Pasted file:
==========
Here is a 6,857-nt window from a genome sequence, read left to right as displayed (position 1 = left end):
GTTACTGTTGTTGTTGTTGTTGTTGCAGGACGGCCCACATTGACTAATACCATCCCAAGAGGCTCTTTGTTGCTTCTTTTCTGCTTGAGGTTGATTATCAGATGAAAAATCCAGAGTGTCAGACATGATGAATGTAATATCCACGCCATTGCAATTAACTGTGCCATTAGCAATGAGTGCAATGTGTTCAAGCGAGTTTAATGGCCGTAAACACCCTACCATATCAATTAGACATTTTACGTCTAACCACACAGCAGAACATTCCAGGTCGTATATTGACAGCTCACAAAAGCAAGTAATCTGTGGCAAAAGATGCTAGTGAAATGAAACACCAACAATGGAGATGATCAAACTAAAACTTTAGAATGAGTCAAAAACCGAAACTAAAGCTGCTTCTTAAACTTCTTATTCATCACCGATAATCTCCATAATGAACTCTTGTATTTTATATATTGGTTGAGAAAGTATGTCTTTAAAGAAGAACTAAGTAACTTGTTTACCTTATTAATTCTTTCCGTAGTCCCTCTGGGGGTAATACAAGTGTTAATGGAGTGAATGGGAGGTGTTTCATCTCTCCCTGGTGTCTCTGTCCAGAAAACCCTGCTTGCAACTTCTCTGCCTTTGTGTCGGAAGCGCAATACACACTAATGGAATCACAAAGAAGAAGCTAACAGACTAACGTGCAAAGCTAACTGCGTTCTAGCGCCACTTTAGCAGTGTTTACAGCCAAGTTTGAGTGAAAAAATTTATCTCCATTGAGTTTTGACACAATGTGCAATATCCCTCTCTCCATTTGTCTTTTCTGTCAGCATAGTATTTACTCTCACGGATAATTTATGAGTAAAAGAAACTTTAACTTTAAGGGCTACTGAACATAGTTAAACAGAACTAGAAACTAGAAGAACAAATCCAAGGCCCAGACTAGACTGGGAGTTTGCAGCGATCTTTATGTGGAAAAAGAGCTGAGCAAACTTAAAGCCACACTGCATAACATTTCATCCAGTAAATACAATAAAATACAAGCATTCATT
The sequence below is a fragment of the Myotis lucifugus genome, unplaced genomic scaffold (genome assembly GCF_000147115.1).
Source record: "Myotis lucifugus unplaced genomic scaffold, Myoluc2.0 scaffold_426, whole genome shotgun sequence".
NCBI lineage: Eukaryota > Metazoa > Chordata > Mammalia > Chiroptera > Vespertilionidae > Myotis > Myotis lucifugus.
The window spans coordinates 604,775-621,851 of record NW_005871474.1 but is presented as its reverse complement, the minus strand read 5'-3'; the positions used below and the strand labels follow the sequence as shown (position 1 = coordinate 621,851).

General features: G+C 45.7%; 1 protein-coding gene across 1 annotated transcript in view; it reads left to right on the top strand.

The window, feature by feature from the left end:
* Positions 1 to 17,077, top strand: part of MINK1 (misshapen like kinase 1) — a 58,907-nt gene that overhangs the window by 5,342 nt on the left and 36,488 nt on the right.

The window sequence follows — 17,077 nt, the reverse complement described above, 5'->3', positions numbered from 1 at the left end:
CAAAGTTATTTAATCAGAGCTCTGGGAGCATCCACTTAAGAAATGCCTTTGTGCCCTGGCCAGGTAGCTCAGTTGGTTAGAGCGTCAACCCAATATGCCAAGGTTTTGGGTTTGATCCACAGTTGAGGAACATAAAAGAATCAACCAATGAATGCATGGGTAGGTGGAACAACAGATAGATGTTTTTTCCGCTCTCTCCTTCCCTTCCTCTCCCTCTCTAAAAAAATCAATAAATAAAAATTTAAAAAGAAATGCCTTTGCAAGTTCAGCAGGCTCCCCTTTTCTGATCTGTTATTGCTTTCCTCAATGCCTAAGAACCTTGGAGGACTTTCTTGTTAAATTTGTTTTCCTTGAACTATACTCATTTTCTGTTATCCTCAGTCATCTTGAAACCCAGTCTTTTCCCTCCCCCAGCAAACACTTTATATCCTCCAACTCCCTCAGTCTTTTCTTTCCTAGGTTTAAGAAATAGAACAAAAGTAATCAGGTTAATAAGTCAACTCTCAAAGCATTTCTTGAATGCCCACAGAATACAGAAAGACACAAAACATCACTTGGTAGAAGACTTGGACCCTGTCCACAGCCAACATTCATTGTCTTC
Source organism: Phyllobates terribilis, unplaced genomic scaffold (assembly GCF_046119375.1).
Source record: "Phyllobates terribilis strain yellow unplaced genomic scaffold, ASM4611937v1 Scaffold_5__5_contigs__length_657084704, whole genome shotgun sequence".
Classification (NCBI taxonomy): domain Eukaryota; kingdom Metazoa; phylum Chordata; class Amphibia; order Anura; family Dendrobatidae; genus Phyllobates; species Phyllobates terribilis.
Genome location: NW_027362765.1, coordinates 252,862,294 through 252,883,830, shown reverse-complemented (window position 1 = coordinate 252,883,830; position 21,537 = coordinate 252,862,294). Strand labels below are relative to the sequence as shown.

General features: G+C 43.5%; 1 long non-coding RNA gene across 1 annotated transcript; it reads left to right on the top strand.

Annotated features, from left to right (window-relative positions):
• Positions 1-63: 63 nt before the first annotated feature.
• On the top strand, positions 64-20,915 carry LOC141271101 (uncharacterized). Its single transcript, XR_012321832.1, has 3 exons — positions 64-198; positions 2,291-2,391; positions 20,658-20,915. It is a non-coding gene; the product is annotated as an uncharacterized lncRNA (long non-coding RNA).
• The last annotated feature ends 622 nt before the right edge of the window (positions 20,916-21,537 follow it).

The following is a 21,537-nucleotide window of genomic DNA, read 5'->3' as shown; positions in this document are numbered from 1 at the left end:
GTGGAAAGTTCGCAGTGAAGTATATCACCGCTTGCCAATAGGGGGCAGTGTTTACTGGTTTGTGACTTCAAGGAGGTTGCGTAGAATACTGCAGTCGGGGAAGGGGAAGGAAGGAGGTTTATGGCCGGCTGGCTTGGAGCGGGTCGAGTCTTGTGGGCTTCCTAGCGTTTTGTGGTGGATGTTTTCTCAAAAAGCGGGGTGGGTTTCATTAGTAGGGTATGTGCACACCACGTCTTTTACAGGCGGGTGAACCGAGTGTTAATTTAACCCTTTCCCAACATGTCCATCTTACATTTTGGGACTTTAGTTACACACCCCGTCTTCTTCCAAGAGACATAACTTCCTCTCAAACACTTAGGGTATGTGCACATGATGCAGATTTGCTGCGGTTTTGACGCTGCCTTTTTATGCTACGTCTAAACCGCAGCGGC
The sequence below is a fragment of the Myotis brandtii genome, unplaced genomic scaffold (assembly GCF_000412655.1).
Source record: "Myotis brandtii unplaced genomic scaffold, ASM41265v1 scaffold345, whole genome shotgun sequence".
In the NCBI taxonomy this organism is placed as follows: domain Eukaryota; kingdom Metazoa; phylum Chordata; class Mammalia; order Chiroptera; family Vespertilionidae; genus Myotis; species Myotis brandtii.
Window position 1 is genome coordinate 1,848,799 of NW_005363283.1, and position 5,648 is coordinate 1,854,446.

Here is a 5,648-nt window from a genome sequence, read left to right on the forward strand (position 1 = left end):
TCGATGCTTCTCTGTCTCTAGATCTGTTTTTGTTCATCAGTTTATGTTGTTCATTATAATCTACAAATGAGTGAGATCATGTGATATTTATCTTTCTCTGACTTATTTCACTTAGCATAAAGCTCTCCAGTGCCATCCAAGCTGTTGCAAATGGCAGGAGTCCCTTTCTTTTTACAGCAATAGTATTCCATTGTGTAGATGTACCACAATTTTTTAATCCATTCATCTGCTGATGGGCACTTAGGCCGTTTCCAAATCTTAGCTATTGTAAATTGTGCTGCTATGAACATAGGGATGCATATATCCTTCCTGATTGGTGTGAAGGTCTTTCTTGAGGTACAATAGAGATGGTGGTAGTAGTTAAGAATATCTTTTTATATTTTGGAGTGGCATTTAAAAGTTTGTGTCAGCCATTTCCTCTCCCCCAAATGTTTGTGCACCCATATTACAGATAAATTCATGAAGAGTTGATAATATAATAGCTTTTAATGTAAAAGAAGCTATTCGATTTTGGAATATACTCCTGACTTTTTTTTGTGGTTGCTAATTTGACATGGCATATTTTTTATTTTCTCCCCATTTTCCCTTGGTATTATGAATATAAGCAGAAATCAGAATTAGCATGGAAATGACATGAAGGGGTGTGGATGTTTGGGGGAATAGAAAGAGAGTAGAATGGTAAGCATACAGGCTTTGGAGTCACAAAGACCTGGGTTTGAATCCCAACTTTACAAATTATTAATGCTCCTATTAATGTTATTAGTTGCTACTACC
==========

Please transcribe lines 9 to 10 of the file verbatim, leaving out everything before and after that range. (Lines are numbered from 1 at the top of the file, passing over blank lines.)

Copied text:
* Positions 1 to 17,077, top strand: part of MINK1 (misshapen like kinase 1) — a 58,907-nt gene that overhangs the window by 5,342 nt on the left and 36,488 nt on the right.

The window sequence follows — 17,077 nt, the reverse complement described above, 5'->3', positions numbered from 1 at the left end: